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How does caffeinated water impact your health?

Posted at 6:34 AM, Aug 30, 2022
and last updated 2022-08-30 10:02:02-04

For a lot of people, the day doesn't start without that cup of joe, or if coffee isn't your cup of tea, maybe you grab an energy drink. These days caffeinated water is making a splash — but is it any better for your health?

At the heart of all caffeinated drinks is the same concept.

"It gives you a false sense of security where you're actually sleep deprived, but you feel awake," said ABC15 Health Insider Dr. Shad Marvasti, who warns too much caffeine can hurt you. Health issues include raising your blood pressure, causing more strain on your heart, dehydration, and kidney failure. In addition, sleep deprivation overall leads to a wide range of health issues.

By the numbers, a regular cup of black coffee has about 80-100 milligrams of caffeine according to the FDA. It's 30-60mg for various teas. The website Coffee Informer breaks down each brand and shows energy drinks range from 150 to 400mg per can, so it's a hard pass on energy drinks for Dr. Shad.

"I really don't think there's a safe amount of energy drinks you can have. They also have sugar and chemicals that have other harmful effects on the body."

That being said, if you need a boost, he says you can drink responsibly.

"Look in the realm of green tea. It has a lot of antioxidants that can prevent cancer... one study shows it can prevent heart disease. "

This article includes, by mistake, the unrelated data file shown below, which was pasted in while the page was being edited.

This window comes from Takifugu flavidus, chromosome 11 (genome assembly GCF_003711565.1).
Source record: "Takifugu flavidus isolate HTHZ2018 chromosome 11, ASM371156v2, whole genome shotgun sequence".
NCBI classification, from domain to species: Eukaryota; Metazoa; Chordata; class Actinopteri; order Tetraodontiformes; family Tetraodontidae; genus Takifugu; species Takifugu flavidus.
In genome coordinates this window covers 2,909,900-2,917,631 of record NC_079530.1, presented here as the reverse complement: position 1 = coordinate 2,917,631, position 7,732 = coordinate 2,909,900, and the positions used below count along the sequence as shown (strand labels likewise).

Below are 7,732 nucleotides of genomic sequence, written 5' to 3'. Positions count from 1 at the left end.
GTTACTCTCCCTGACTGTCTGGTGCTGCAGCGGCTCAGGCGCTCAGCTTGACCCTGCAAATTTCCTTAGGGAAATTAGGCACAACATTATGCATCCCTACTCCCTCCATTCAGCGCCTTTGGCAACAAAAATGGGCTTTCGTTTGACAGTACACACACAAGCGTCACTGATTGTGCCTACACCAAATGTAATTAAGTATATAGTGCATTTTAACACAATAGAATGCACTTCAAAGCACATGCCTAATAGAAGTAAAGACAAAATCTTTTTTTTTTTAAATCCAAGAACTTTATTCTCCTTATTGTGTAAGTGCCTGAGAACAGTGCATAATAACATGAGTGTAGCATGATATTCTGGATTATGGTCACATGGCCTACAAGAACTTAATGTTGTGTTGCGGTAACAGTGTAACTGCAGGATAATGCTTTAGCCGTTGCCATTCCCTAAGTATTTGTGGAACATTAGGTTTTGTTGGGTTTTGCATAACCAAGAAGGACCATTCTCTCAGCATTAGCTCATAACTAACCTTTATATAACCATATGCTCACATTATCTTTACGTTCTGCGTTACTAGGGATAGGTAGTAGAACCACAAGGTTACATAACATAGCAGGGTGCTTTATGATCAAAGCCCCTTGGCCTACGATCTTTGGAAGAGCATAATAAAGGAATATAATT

He'd rank coffee next but hold the added syrups and sugar. The general recommendation is no more than 400 milligrams of caffeine a day but Dr. Shad suggests a two-cup limit and follow it with lots of water.

This is where caffeinated water comes in. He says more studies are needed but until then check the nutrition and ingredient labels.

"It might be a relatively good option because you're getting water and it's more simple," said Dr. Shad.

However, if there's as much caffeine, sugar, or additives as a traditional energy drink, put a lid on it.

You can also cut the caffeine altogether and opt for other sources of energy like protein from nuts and seeds.

Dr. Shad says some studies show you can also get the same energy boost from an apple as a cup of coffee thanks to the natural sugars and fiber — and there's no crash when the boost wears off.